Want to know about Miami startups? A user's guide to this blog

Dear reader, Starting Gate has been providing and archiving South Florida startup and tech community news, views and resources since 2012. New to the Miami area? Thinking about relocating here? Just want to keep up with news, events and opportunities? We're there for you.

How to use Starting Gate: Besides scrolling the blog for the latest entries, you can access news and views by category. The "Funding" category will capture venture capital and angel funding news of individual startups as well as stories about funders. The startup categories chronicle news and my regular "Spotlights," and in Q&As you'll find interviews with CEOs and leaders in the entrepreneurship ecosystem. There are also categories for guest posts, views, accelerators/incubators, resources, events and more.

Have news? Have an idea for a guest post? Send it to me at ndahlbergbiz@gmail.com. (See my Facebook announcement here)

Thank you for your support through the years and please come back often. Follow me on Twitter @ndahlberg. - Sincerely, Nancy Dahlberg

September 14, 2017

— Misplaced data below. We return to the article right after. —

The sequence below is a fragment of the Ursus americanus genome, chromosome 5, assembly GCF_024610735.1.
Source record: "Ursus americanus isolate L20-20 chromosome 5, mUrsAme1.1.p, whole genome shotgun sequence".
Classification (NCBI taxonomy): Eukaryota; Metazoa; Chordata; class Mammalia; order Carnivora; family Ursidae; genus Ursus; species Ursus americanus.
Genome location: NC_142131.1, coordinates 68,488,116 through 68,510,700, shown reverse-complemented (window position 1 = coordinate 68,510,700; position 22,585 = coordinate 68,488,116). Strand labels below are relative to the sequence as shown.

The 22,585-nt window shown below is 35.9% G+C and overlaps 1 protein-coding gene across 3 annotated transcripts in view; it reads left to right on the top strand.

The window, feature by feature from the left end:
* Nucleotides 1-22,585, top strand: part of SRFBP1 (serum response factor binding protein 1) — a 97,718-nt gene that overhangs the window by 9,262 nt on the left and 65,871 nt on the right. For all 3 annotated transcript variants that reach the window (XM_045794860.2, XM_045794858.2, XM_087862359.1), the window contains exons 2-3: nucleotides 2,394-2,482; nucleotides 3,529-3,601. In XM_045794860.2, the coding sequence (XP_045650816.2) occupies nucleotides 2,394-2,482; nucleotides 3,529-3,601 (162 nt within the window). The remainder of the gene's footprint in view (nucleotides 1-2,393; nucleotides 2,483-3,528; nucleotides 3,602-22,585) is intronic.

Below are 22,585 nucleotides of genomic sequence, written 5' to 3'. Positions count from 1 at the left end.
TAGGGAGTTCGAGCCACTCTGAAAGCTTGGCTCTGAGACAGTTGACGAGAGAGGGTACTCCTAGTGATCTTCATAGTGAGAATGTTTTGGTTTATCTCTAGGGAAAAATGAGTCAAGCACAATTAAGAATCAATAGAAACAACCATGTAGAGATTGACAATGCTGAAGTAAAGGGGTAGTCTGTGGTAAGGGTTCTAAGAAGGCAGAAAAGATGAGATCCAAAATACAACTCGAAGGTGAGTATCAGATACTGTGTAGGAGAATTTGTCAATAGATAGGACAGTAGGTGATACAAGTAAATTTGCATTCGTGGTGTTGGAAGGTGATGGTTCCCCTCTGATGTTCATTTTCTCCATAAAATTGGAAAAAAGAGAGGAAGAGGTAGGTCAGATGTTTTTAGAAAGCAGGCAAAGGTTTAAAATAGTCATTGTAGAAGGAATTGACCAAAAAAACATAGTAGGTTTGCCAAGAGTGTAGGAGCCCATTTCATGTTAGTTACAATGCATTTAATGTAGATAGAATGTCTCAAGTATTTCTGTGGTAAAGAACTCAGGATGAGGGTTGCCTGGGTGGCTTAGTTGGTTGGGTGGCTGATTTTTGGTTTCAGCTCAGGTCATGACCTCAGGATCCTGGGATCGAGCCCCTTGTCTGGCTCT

NFTE among organizations receiving new Knight funding

Submitted by Knight Foundation

The John S. and James L. Knight Foundation announced more than $590,000 in new funding for three projects aimed at fostering community among entrepreneurs and tech innovators while advancing the city as a diverse and inclusive innovation hub.

From an innovation district designed to support emerging entrepreneurs and add vibrancy to Miami’s Opa-locka neighborhood to a technology entrepreneurship course for young people to a newly-launched nonprofit that will provide promising local entrepreneurs access to the startup world’s top resources and leaders, the projects focus on supporting and propelling entrepreneurs across the community. They also work to expand opportunity for groups that are underrepresented in the technology sector.

“Ensuring Miamians have access to the opportunities they need to scale their ideas and solve the problems they care about is essential to creating an inclusive innovation ecosystem. These projects will help to diversify Miami’s pipeline of technologists and entrepreneurs and enable Miami startups to access the best resources in new and low cost ways,” said Chris Caines, Knight Foundation interim program director for Miami.  

The projects receiving support: